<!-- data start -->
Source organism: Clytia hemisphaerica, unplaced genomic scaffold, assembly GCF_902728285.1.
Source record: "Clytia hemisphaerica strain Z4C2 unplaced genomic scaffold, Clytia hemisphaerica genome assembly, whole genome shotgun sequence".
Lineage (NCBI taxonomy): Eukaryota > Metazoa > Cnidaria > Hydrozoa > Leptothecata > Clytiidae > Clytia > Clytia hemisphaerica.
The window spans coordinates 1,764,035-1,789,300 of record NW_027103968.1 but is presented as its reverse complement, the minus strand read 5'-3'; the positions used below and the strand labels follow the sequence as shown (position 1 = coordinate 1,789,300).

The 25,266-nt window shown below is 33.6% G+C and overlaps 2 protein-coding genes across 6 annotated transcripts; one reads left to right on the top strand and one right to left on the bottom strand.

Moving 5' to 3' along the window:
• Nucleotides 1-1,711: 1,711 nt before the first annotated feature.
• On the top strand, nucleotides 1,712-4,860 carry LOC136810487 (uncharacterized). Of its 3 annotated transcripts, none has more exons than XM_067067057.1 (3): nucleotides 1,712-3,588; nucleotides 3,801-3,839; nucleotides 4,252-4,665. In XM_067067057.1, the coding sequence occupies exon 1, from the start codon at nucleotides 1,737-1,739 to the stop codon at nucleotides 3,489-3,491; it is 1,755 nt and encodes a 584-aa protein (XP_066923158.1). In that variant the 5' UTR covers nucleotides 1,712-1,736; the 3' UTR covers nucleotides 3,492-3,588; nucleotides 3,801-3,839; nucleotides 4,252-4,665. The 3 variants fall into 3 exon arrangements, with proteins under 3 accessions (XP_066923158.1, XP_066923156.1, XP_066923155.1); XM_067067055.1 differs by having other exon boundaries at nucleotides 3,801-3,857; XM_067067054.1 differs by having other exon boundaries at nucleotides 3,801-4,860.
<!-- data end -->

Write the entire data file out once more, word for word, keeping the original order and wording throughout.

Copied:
Source organism: Clytia hemisphaerica, unplaced genomic scaffold, assembly GCF_902728285.1.
Source record: "Clytia hemisphaerica strain Z4C2 unplaced genomic scaffold, Clytia hemisphaerica genome assembly, whole genome shotgun sequence".
Lineage (NCBI taxonomy): Eukaryota > Metazoa > Cnidaria > Hydrozoa > Leptothecata > Clytiidae > Clytia > Clytia hemisphaerica.
The window spans coordinates 1,764,035-1,789,300 of record NW_027103968.1 but is presented as its reverse complement, the minus strand read 5'-3'; the positions used below and the strand labels follow the sequence as shown (position 1 = coordinate 1,789,300).

The 25,266-nt window shown below is 33.6% G+C and overlaps 2 protein-coding genes across 6 annotated transcripts; one reads left to right on the top strand and one right to left on the bottom strand.

Moving 5' to 3' along the window:
• Nucleotides 1-1,711: 1,711 nt before the first annotated feature.
• On the top strand, nucleotides 1,712-4,860 carry LOC136810487 (uncharacterized). Of its 3 annotated transcripts, none has more exons than XM_067067057.1 (3): nucleotides 1,712-3,588; nucleotides 3,801-3,839; nucleotides 4,252-4,665. In XM_067067057.1, the coding sequence occupies exon 1, from the start codon at nucleotides 1,737-1,739 to the stop codon at nucleotides 3,489-3,491; it is 1,755 nt and encodes a 584-aa protein (XP_066923158.1). In that variant the 5' UTR covers nucleotides 1,712-1,736; the 3' UTR covers nucleotides 3,492-3,588; nucleotides 3,801-3,839; nucleotides 4,252-4,665. The 3 variants fall into 3 exon arrangements, with proteins under 3 accessions (XP_066923158.1, XP_066923156.1, XP_066923155.1); XM_067067055.1 differs by having other exon boundaries at nucleotides 3,801-3,857; XM_067067054.1 differs by having other exon boundaries at nucleotides 3,801-4,860.